Volusia County Junior College

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Volusia County Junior College, located at 875 Second Avenue in Daytona Beach, Florida, opened its doors in 1958. It was one of eleven black junior colleges founded in the late 1950's at the initiative of the Florida Legislature. Since racial integration in schools was prohibited in the Florida Constitution of 1885 then in effect, the Legislature wished to avoid the integration mandated in the unanimous Brown v. Board of Education Supreme Court decision of 1954 by demonstrating that a "separate but equal" higher education system existed in Florida for African Americans.

Like the other new black junior colleges, it was located near a black high school, in this case Campbell High School (today Campbell Middle School) at 625 S. Keech Street. Besides Volusia County, the school also served Flagler and Seminole Counties.[1] The only president of the college was J. Griffin Greene.[2] According to him, "Volusia County Community College, since its inception, had geared its program for many Negro students who might not be able to meet the standards of a "White" junior college because of previous education under an "unequal" dual public system."[3]

When the college opened, it was in temporary storefront facilities at 875 2nd Avenue, while using the Campbell High School site for physical education and vocational-technical programs.[4] The college had its own classroom building by 1960, at Lockhart and Loomis Streets, near Campbell. A library, band room, and physical education facility were added before the college was closed in 1965; vocational-technical programs remained at Campbell.[5] There were also satellite centers, some in one-teacher Negro schools.[6] At its peak the enrollment was 5,600, of which 494 were in the college program and 5,106 in the adult (GED) and vocational-technical programs.[7]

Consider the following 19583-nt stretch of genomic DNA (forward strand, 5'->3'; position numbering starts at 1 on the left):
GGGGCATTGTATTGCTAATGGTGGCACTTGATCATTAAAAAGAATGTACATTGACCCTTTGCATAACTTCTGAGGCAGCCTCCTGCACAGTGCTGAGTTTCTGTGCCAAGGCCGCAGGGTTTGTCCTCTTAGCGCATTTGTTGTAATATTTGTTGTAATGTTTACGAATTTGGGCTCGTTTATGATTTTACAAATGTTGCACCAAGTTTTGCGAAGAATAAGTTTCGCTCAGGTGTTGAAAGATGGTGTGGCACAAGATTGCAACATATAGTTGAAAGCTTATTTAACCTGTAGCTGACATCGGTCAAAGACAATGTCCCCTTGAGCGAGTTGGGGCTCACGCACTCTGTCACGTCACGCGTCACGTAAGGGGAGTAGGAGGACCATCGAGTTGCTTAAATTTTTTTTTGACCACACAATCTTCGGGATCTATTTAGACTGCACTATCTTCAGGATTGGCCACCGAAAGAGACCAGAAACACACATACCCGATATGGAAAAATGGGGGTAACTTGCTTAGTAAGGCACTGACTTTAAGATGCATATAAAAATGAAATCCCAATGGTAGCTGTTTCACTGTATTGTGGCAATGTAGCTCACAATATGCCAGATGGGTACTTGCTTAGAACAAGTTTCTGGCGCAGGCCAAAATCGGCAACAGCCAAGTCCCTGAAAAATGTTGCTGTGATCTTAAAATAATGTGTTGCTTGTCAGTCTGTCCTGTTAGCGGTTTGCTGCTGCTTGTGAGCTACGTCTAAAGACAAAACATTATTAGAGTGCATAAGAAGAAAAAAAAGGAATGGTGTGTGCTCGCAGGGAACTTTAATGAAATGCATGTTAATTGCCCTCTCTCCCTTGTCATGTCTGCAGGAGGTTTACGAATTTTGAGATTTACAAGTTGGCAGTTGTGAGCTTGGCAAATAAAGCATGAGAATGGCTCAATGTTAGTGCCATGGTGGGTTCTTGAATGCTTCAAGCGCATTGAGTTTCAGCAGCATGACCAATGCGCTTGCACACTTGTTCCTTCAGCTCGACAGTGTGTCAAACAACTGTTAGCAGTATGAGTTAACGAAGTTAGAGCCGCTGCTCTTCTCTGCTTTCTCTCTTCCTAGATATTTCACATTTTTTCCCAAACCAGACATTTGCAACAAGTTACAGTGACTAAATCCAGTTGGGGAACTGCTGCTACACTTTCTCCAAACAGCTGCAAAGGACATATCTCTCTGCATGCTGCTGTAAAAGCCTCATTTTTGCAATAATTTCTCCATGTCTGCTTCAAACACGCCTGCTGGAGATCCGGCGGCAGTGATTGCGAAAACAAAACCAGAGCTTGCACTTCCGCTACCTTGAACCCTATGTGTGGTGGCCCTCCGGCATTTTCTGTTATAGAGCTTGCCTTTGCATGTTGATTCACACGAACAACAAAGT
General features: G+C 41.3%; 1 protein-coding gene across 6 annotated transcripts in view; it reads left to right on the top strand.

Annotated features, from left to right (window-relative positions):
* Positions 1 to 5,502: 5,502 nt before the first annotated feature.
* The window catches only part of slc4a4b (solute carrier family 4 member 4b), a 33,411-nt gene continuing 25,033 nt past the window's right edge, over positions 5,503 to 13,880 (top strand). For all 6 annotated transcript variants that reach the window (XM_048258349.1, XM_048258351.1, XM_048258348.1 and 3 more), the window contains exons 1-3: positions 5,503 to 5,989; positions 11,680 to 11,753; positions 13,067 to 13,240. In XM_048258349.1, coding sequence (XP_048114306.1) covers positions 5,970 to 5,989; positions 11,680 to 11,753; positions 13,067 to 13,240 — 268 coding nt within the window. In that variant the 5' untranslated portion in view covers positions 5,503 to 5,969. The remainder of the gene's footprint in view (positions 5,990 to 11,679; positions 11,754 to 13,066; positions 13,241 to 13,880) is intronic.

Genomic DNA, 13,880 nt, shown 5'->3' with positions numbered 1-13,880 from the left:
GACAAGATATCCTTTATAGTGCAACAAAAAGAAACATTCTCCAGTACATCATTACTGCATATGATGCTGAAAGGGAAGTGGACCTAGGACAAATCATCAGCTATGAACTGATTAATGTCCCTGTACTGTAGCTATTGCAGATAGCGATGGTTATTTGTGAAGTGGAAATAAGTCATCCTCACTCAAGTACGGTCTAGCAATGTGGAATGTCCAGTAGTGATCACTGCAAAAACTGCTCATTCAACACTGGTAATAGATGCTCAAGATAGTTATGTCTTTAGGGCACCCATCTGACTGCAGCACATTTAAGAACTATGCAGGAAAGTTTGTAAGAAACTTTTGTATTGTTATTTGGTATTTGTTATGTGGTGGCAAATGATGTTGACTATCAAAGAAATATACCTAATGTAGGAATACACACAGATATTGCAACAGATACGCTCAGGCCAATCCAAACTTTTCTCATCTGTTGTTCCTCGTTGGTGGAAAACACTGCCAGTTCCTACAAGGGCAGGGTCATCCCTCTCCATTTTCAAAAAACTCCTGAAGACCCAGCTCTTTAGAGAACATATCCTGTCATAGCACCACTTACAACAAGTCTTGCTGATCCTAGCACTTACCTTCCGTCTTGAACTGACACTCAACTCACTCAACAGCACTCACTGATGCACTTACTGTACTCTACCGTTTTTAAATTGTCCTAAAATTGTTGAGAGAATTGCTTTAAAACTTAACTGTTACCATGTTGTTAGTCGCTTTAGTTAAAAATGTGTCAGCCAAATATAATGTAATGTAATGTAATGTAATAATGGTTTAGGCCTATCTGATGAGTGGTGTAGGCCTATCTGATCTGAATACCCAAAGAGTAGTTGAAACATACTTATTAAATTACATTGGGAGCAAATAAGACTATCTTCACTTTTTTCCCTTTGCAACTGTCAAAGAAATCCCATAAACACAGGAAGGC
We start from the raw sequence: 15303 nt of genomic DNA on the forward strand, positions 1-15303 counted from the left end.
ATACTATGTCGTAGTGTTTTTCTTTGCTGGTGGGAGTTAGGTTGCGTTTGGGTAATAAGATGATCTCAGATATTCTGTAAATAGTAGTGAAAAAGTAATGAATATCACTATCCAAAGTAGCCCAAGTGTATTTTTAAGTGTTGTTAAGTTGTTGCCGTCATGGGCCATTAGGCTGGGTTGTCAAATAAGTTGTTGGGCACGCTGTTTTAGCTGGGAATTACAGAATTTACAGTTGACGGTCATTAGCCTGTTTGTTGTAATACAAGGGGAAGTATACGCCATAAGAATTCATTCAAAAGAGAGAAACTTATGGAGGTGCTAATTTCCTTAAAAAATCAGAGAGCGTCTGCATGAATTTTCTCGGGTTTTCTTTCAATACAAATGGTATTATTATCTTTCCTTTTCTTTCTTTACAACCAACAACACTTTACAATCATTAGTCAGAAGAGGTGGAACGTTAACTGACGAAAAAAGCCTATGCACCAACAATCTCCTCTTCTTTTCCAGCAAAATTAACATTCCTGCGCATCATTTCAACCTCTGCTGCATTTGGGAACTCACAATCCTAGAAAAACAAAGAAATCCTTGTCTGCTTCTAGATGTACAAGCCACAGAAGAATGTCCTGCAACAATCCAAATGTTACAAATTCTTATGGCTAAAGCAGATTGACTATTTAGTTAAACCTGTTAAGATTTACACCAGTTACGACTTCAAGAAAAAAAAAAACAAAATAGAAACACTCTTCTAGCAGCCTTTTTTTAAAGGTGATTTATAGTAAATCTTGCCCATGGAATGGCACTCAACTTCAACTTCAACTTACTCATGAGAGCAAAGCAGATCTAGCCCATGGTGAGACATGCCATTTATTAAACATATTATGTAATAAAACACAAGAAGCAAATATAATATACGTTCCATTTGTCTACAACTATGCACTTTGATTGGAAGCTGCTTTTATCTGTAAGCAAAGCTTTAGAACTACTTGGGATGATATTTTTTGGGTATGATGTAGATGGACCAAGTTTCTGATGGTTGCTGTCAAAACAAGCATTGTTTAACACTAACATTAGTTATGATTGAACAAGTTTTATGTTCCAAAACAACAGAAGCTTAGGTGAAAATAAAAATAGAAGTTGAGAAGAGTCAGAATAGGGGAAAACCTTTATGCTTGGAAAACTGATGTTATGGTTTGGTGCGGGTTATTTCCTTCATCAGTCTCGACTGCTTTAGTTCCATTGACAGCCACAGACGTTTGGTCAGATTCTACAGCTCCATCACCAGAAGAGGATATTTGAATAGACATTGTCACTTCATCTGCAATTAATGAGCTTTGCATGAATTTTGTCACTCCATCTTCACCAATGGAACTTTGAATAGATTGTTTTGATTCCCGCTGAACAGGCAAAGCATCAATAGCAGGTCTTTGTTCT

After the Civil Rights Act of 1964, the college was closed on very short notice in 1965, merging with the previously all-white Daytona Beach Junior College (today Daytona State College). A "Volusia Center", offering sophomore courses only and with the transportation system discontinued,[8] remained operational during 1965-66.[9] Black enrollment plummeted: 450 students made the transfer, but after a year, less than 100 remained. Students were faced with a "repulsive cloud" at the previously all-white school.[10] Ten of the 16 full-time Black faculty members were transferred to Daytona Beach; President Greene was given a job but nothing to do, and he resigned.[11]

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References[edit]

  1. ^ Walter L. Smith, The Magnificent Twelve: Florida's Black Junior Colleges, Winter Park, Florida, FOUR-G Publishers, 1994, ISBN 1885066015, pp. 101 and 121.
  2. ^ Smith, p. 121.
  3. ^ Smith, p. 144.
  4. ^ Smith, p. 134.
  5. ^ Smith, p. 136.
  6. ^ Smith, pp. 127 and 139.
  7. ^ Smith, p. 139.
  8. ^ Smith, p. 144.
  9. ^ Smith, p. 146.
  10. ^ Smith, p. 148.
  11. ^ Smith, p. 146.